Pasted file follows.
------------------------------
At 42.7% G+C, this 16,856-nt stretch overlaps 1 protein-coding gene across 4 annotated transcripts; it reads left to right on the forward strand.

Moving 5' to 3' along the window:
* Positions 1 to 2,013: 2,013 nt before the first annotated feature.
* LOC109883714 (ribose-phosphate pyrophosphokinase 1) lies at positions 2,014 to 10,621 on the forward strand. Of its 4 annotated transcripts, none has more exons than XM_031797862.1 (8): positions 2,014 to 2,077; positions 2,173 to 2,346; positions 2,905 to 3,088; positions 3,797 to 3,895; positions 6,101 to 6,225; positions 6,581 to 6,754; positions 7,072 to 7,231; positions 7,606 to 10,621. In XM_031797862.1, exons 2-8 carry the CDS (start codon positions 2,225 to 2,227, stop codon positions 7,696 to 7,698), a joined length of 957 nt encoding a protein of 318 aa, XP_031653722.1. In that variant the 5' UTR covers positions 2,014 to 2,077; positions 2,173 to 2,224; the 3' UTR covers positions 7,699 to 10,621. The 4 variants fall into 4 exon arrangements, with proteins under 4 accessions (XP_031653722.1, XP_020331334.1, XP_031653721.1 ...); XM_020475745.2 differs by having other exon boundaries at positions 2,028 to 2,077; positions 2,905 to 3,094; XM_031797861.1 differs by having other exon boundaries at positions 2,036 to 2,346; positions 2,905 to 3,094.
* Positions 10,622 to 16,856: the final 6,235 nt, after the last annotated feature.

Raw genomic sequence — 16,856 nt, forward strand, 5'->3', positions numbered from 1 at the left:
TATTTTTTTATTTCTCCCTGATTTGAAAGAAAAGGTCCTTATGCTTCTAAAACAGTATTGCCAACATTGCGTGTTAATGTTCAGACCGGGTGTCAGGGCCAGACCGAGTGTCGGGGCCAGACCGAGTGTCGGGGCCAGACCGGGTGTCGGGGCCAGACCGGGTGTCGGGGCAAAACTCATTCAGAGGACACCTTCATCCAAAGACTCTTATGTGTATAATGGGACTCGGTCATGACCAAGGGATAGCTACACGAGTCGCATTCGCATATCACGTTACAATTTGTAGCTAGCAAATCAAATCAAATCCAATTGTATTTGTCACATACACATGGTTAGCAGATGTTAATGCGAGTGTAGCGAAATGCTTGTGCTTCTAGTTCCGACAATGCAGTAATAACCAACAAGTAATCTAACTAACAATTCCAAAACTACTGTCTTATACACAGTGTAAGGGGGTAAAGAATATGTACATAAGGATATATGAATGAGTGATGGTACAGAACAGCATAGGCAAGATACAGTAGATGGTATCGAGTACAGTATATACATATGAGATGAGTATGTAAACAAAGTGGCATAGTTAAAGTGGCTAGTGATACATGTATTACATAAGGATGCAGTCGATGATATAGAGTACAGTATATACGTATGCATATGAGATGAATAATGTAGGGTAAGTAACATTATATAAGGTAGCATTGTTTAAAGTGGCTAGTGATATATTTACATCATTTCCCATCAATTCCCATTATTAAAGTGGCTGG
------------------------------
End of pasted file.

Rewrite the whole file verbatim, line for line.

At 42.7% G+C, this 16,856-nt stretch overlaps 1 protein-coding gene across 4 annotated transcripts; it reads left to right on the forward strand.

Moving 5' to 3' along the window:
* Positions 1 to 2,013: 2,013 nt before the first annotated feature.
* LOC109883714 (ribose-phosphate pyrophosphokinase 1) lies at positions 2,014 to 10,621 on the forward strand. Of its 4 annotated transcripts, none has more exons than XM_031797862.1 (8): positions 2,014 to 2,077; positions 2,173 to 2,346; positions 2,905 to 3,088; positions 3,797 to 3,895; positions 6,101 to 6,225; positions 6,581 to 6,754; positions 7,072 to 7,231; positions 7,606 to 10,621. In XM_031797862.1, exons 2-8 carry the CDS (start codon positions 2,225 to 2,227, stop codon positions 7,696 to 7,698), a joined length of 957 nt encoding a protein of 318 aa, XP_031653722.1. In that variant the 5' UTR covers positions 2,014 to 2,077; positions 2,173 to 2,224; the 3' UTR covers positions 7,699 to 10,621. The 4 variants fall into 4 exon arrangements, with proteins under 4 accessions (XP_031653722.1, XP_020331334.1, XP_031653721.1 ...); XM_020475745.2 differs by having other exon boundaries at positions 2,028 to 2,077; positions 2,905 to 3,094; XM_031797861.1 differs by having other exon boundaries at positions 2,036 to 2,346; positions 2,905 to 3,094.
* Positions 10,622 to 16,856: the final 6,235 nt, after the last annotated feature.

Raw genomic sequence — 16,856 nt, forward strand, 5'->3', positions numbered from 1 at the left:
TATTTTTTTATTTCTCCCTGATTTGAAAGAAAAGGTCCTTATGCTTCTAAAACAGTATTGCCAACATTGCGTGTTAATGTTCAGACCGGGTGTCAGGGCCAGACCGAGTGTCGGGGCCAGACCGAGTGTCGGGGCCAGACCGGGTGTCGGGGCCAGACCGGGTGTCGGGGCAAAACTCATTCAGAGGACACCTTCATCCAAAGACTCTTATGTGTATAATGGGACTCGGTCATGACCAAGGGATAGCTACACGAGTCGCATTCGCATATCACGTTACAATTTGTAGCTAGCAAATCAAATCAAATCCAATTGTATTTGTCACATACACATGGTTAGCAGATGTTAATGCGAGTGTAGCGAAATGCTTGTGCTTCTAGTTCCGACAATGCAGTAATAACCAACAAGTAATCTAACTAACAATTCCAAAACTACTGTCTTATACACAGTGTAAGGGGGTAAAGAATATGTACATAAGGATATATGAATGAGTGATGGTACAGAACAGCATAGGCAAGATACAGTAGATGGTATCGAGTACAGTATATACATATGAGATGAGTATGTAAACAAAGTGGCATAGTTAAAGTGGCTAGTGATACATGTATTACATAAGGATGCAGTCGATGATATAGAGTACAGTATATACGTATGCATATGAGATGAATAATGTAGGGTAAGTAACATTATATAAGGTAGCATTGTTTAAAGTGGCTAGTGATATATTTACATCATTTCCCATCAATTCCCATTATTAAAGTGGCTGG